A CT scan confirmed every parent’s worst fear. It was cancer, a rare brain tumor called a primitive neuroectodermal tumor that had also spread to her spine. The odds were not in her favor. She needed expert treatment right away, starting with a shunt to ease the pressure on her brain.

Keilana was in the right place. Seattle Children’s is a national leader in treating even the most complex and rare forms of pediatric cancer. The hospital’s survival rate for all types of childhood cancer combined is higher than the national average. Seattle Children’s treats 230 children newly diagnosed with cancer every year—more than any other institution in the region. Keilana spent much of the next two years at Children’s battling the cancer through three rounds of chemotherapy, six weeks of targeted radiation and three stem cell transplants. Her winning spirit never gave up.

Gradually, Keilana’s cancer went into remission. But the cancer and side effects from her chemotherapy and radiation treatments were severe, causing life-threatening infections in her lungs and knee and many ongoing complications. She requires care from multiple Children’s specialty areas.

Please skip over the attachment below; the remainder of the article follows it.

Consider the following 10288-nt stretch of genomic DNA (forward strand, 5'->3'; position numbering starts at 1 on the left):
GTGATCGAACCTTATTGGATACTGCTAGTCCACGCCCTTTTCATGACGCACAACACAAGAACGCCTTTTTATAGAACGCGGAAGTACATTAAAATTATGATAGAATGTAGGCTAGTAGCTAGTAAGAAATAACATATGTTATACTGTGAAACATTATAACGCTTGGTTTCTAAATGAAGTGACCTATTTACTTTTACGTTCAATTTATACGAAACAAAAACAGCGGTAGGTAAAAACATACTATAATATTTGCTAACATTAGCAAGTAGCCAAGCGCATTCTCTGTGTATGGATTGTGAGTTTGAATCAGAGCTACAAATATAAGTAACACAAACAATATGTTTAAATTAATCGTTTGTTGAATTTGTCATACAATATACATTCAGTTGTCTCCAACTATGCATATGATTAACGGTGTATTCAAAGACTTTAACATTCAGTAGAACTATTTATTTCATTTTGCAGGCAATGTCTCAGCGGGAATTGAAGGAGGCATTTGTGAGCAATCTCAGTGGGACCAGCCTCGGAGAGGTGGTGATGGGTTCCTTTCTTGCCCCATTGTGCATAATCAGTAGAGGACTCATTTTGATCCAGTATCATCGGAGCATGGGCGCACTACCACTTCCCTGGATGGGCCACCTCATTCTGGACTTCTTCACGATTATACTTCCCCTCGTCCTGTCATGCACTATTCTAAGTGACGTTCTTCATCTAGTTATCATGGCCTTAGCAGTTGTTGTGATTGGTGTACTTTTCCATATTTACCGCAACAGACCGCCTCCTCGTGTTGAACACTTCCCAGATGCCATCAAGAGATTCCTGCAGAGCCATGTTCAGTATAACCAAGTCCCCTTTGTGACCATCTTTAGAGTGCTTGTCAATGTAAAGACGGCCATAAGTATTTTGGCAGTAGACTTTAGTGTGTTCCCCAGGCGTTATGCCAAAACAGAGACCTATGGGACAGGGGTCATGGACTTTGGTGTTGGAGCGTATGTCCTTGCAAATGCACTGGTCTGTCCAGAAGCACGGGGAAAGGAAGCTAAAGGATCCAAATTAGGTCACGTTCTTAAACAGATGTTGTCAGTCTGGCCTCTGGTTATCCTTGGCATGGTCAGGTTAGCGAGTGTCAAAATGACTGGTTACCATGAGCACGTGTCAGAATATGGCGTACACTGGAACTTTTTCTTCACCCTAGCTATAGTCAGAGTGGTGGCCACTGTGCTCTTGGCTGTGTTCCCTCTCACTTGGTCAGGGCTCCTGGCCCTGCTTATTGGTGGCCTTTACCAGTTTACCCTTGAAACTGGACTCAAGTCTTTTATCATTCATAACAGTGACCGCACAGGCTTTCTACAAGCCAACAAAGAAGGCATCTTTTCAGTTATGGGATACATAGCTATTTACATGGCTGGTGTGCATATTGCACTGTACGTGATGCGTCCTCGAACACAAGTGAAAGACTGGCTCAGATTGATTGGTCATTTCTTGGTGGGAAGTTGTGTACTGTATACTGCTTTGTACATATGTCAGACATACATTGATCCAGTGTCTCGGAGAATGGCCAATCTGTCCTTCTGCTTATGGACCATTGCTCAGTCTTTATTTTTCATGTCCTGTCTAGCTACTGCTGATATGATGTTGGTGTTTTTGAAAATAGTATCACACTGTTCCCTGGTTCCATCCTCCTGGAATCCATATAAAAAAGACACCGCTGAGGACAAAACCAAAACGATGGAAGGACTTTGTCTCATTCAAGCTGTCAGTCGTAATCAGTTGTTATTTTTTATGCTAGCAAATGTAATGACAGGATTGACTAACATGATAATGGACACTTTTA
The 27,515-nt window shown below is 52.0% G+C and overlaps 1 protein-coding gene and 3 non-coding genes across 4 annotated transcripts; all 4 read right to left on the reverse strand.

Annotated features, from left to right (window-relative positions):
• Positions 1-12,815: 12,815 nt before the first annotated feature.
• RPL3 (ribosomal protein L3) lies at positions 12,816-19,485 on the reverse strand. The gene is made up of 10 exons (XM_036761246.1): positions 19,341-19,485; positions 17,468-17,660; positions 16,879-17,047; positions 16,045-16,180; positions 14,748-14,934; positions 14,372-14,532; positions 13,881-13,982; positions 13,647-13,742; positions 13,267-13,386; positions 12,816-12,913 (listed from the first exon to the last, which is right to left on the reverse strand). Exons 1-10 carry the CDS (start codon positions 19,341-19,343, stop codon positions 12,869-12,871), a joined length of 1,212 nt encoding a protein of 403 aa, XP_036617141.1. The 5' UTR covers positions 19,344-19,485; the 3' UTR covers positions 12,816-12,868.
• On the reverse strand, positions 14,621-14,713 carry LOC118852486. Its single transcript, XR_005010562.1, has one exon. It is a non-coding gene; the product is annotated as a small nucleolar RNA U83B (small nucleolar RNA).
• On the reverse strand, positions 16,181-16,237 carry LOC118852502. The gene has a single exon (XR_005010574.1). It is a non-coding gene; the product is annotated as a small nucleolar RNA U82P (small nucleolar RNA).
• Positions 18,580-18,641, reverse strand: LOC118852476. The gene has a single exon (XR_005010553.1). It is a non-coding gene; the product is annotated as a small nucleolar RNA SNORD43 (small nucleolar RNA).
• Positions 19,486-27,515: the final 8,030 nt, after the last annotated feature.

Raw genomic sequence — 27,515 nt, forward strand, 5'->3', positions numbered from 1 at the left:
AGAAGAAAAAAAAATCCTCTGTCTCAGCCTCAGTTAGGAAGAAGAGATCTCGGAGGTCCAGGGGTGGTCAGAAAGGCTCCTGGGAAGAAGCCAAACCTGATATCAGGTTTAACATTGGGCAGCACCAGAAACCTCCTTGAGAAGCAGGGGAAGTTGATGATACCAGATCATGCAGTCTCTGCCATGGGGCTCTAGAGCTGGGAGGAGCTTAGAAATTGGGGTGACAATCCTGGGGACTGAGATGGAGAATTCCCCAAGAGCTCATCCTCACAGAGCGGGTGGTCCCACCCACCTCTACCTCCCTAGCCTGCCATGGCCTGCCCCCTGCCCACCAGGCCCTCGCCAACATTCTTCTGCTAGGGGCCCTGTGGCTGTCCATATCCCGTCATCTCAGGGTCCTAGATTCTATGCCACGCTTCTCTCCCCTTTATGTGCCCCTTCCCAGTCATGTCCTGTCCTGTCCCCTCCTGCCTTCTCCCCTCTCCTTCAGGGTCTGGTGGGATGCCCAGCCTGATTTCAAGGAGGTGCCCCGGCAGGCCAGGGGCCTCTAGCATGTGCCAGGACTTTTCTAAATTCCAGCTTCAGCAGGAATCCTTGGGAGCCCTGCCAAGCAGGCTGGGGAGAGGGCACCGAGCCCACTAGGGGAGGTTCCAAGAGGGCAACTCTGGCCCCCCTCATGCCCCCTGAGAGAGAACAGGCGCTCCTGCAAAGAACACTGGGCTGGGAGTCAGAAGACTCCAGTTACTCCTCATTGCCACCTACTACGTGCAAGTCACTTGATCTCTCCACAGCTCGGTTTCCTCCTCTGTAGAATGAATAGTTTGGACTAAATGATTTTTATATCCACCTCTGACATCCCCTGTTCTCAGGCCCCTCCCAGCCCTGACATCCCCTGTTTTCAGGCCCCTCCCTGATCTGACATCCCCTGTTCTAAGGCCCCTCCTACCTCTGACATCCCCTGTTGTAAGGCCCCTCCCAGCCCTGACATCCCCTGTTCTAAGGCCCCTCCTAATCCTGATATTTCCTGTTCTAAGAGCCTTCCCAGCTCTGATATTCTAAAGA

Despite these obstacles, Keilana is an active 9-year-old who loves dancing and strumming her guitar. Even with all that she went through—and continues to face—Keilana still gets excited going to Children’s. She is full of joy and hope and loves connecting with people. She lives each day with a spirit that inspires others.

Kaitlyn’s Story


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Doernbecher
Play…. When asked about Doernbecher Children’s Hospital, that’s what comes to Kaitlyn’s mind. She’s been a Doernbecher patient since she was diagnosed with hepatoblastoma, a rare liver cancer, just before her third birthday.